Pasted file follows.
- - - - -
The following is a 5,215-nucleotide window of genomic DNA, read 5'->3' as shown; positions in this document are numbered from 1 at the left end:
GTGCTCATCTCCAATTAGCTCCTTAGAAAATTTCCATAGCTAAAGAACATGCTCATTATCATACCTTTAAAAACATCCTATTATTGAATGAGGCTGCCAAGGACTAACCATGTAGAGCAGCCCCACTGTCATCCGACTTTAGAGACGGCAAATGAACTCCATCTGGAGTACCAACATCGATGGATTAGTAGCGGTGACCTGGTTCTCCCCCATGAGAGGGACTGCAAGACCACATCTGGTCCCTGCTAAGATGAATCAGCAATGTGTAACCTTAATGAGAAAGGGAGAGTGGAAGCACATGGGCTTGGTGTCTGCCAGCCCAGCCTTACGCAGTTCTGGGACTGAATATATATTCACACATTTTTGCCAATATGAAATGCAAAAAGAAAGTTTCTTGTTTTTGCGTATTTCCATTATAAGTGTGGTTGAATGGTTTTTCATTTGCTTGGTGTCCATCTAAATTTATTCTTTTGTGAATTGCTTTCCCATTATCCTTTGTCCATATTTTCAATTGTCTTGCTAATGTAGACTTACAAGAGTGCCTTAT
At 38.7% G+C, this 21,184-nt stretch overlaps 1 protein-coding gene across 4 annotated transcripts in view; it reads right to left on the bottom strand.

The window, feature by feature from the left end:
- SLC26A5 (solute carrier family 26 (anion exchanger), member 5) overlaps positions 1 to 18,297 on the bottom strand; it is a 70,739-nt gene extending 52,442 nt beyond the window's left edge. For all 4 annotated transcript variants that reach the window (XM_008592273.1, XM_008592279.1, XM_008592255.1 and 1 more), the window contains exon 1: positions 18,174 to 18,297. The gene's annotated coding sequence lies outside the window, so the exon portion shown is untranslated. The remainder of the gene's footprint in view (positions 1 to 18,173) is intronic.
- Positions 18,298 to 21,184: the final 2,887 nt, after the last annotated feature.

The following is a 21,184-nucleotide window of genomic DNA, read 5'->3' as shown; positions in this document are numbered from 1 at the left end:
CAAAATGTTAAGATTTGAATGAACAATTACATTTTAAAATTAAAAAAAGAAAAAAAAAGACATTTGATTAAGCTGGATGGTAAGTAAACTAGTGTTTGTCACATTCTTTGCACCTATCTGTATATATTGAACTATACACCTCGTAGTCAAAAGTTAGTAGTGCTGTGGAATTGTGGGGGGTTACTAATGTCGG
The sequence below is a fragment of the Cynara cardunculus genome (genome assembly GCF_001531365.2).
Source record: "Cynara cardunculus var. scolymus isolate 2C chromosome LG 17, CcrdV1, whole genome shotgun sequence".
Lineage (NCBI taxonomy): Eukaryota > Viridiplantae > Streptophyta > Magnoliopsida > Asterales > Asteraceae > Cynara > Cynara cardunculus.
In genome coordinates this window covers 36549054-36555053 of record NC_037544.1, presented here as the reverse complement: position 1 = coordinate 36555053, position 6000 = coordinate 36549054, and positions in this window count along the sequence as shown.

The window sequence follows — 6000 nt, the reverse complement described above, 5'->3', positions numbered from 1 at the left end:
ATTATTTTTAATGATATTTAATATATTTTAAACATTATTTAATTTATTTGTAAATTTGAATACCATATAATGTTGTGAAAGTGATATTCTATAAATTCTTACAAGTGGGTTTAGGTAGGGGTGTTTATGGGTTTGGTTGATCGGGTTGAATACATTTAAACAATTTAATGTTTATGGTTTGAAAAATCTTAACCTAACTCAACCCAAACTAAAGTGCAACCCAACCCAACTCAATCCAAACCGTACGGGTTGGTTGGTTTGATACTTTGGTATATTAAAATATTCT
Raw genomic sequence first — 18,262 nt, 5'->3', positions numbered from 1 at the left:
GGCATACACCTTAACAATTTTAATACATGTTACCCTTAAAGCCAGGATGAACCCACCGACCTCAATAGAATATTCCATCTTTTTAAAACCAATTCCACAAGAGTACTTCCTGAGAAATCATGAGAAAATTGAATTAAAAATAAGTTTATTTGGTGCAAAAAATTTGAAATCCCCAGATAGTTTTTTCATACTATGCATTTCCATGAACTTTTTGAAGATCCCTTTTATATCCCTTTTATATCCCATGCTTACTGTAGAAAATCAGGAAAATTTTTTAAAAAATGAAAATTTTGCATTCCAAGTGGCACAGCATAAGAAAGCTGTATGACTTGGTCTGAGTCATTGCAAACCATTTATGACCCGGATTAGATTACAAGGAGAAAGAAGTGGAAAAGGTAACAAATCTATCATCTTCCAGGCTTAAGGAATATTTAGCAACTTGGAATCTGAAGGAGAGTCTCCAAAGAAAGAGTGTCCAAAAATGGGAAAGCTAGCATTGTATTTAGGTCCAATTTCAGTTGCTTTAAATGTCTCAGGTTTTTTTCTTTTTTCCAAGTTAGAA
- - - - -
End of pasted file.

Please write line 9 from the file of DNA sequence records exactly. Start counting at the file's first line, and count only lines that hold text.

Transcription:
The sequence below is a fragment of the Cynara cardunculus genome (genome assembly GCF_001531365.2).